This is not to say that Nigerian elections have always been fair and violence free.
Nasarawa State Commissioner of Police, Mr. Lawal Shehu on Saturday confirmed that hoodlums snatched five ballot boxes in the May, 2016 elections in Ugwar ward. (Source: The 2016 rerun election in Imo North senatorial district and the Bayelsa governorship rerun were also reportedly characterized by electoral irregularities. Incidents like this must be eliminated completely through stronger legislation and enforcement, continued voter education and foolproof preparation for elections.
While it is easy for a political party with strong financial backing to manipulate the election process, Nigerians are blessed with a strong example of political leadership to follow. The Presidential election in 2015 that ousted President Goodluck Jonathan is adjudged to have been the best in recent history. This proved to the world that it is possible to have free, fair and violence free elections in Africa. President Goodluck Jonathan is reported to have said that no election is worth the life of any Nigerian, a stand that increased his worth in the eyes of the international community.

When a person or party rigs an election, they have to invest a lot of money and political capital in maintaining the fictional legitimacy of their win.  When an election is rigged, they have to suppress a lot of evidence and voices of dissent.


History has shown that people who manipulate the electoral process never get away with their fraud. In the best case scenario, it catches up with them and costs them their freedom. At times, the price paid for rigging is fatal, costing the perpetrators their lives.
The shame of discovery never completely leaves the fraudulent politician. It hangs over them as long as they live and even after their demise it clanks behind them in the history books.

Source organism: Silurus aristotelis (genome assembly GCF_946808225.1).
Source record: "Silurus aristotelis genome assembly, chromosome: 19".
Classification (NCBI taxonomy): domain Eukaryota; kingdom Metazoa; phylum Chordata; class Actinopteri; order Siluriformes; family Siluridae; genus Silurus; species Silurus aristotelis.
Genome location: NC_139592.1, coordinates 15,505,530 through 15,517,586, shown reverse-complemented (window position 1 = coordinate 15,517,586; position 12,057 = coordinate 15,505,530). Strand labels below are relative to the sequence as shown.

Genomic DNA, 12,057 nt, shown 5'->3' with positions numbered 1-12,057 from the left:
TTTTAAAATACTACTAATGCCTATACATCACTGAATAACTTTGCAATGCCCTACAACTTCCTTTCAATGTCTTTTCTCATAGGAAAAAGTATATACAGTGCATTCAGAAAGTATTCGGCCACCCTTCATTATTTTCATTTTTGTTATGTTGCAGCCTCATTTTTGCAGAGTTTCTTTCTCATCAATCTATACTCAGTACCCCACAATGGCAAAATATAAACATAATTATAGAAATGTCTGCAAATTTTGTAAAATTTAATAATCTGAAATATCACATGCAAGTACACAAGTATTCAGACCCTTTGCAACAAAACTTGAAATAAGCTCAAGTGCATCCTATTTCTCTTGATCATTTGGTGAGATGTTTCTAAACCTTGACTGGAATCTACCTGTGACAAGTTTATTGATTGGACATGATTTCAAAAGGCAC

I'd like to wish all 19 candidates including Pastor Osagie Ize-Iyamu, Godwin Obaseki, Osaro Onaiwu Amos Arologbe, Ishaka Ofemile, Thompson Osadolor, Thomas Sadoh, Akhalamhe Amiemenoghena, Omorogieva Gbajumo, Shadrach Efogie, Nurudeen Iwanefero, Tobi Adeniyi, Cosmos Irabor, David Okoror, Richard Oronsaye and Mrs. Ebun Agol all the best in the upcoming Edo gubernatorial election and on behalf of every Nigerian, it is also necessary to remind the contestants that the election is not a do or die affair. You must not give in to any temptation to thwart the will of the people by rigging the elections or instigating violence.

No election is worth the life of one Nigerian.

You can keep in touch with me via the following medium:
Twitter: @IdahosaLaurie
Instagram: @IdahosaLaurie
Facebook: Laurie Idahosa

#EdoDecides #Election #Rigging #Governor #INEC #Nigeria


  1. Proverbs 9: 17-18 says " STOLEN WATER IS SWEET, FOOD EATEN IN SECRET IS DELICIOUS BUT LITTLE DO THEY KNOW THAT THE DEAD ARE THERE, THAT HER GUESTS ARE DEEP IN THE RELAM OF THE DEAD". I just hope and pray the will of the people reflects in the outcome of this election tomorrow.
    I hope you are also going to vote @idahosalaurie?